He Who Whispers was first published in 1946 and many people rank it as one of John Dickson Carr's finest novels. It features Dr Gideon Fell, my favourite Carr detective, and some crafty work with impossible situations. So why haven't I got round to reading it until now? Too many books, too little time, is the answer. But at last I've read the story - and with considerable pleasure.
The novel opens in post-war Soho. Miles Hammond has been invited to a dinner of the Murder Club, which seems to be modelled to an extent on the Detection Club and also on its true crime counterparts. However, when Miles arrives at the restaurant, neither his host (Fell) nor any of the other Club members are present. Instead, he meets a young woman called Barbara Morell and a French professor called Rigaud. What has happened to the Club members? This preliminary riddle turns out to be quite easily solved: what matters is that the conditions are ripe for Rigaud to tell his two companions a tale about a mysterious murder committed in France before the war.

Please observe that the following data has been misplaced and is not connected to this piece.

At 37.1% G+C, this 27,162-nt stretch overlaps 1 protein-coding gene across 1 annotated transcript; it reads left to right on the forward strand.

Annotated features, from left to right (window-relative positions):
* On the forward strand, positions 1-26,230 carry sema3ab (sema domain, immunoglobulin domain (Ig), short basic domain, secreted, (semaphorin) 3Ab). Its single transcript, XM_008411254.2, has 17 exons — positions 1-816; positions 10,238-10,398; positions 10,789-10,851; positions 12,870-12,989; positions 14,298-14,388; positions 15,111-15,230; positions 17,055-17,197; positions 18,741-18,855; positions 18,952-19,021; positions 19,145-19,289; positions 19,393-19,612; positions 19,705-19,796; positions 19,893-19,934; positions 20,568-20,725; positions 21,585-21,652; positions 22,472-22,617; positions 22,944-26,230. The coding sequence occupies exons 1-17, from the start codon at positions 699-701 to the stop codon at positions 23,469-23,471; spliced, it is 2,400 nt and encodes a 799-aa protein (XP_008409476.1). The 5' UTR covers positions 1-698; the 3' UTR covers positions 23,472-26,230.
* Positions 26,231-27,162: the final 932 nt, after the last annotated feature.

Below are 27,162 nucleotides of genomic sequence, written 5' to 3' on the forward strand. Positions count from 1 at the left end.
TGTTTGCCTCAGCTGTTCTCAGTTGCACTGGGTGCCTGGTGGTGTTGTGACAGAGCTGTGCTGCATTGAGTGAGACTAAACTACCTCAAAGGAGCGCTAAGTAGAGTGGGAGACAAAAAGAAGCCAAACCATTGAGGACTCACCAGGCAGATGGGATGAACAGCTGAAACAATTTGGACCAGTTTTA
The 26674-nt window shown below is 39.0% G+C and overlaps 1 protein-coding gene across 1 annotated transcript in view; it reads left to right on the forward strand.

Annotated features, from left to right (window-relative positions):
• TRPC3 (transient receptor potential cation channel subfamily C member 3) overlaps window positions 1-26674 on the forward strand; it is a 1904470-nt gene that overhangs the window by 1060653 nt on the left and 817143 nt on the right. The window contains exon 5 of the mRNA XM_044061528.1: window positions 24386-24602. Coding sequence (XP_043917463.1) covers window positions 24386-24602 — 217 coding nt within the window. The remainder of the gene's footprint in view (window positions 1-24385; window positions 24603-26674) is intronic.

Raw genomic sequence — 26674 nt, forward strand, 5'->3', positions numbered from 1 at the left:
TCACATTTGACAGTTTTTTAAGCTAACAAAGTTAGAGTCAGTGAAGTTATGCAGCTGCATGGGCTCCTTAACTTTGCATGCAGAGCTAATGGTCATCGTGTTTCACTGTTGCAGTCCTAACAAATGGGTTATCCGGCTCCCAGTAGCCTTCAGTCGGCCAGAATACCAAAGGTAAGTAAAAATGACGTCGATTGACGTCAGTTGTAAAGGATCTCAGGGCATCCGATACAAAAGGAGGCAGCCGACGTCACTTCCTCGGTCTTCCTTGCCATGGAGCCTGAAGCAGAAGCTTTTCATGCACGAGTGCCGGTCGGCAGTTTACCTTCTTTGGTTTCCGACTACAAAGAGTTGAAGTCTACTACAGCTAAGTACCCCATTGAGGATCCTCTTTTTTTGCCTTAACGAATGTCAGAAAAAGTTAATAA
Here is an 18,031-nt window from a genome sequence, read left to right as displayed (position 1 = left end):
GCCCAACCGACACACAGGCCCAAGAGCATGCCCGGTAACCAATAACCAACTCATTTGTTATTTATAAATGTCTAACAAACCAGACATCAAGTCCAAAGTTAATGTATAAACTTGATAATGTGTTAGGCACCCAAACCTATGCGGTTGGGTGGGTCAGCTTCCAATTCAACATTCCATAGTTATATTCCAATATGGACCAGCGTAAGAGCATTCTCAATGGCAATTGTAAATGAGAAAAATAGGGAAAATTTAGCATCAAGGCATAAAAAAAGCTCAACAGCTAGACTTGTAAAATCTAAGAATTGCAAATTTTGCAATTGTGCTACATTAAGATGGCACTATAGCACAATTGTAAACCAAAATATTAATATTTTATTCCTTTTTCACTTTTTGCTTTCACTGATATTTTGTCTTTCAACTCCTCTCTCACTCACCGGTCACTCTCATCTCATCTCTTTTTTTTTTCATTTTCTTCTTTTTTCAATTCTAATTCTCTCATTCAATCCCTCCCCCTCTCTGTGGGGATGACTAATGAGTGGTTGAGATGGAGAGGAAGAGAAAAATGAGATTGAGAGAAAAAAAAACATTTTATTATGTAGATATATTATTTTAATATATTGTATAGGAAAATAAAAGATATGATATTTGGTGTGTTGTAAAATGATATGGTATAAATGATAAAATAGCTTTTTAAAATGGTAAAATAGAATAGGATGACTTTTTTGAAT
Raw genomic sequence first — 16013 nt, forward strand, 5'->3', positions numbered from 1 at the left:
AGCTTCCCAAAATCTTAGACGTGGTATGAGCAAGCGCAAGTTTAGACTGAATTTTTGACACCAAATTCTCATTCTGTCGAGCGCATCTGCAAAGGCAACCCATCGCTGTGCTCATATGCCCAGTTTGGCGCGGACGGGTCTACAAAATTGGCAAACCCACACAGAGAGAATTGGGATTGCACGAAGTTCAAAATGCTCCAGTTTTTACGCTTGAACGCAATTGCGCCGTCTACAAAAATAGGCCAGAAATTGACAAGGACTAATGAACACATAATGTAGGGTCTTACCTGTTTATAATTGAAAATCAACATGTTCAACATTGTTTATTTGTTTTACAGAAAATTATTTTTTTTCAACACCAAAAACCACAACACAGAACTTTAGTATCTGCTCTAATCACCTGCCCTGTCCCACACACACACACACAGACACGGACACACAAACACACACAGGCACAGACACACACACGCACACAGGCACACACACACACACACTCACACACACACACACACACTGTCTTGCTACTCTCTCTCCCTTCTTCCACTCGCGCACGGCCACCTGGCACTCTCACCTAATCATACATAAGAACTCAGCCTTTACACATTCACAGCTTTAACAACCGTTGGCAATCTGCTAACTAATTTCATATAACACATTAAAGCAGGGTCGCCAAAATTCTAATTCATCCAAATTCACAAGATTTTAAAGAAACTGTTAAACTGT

The story of the murder amounts, in effect, to a fairly long flashback. I did wonder, as I was reading, why Carr did not opt for the greater immediacy of presenting the events as they happened, rather than in retrospect. On reaching the end of the book, I understood why he opted for this method, although I still think it might have been worth structuring the story differently. Fortunately, Rigaud's account is itself quite atmospheric, and the puzzle he presents is intriguing.
I don't want to say too much about the detail of the book, in order to avoid spoilers. The cast of characters is quite small and early on I spotted a point of similarity between this novel and one of Carr's early Bencolin books. This prompted me to come up with a theory about the puzzle that, I'm very happy to say, was completely mistaken. As a result, a crucial plot twist took me completely by surprise - yet it was adequately clued and foreshadowed. Fell isn't as prominent as usual, but this is an entertaining mystery in the classic tradition.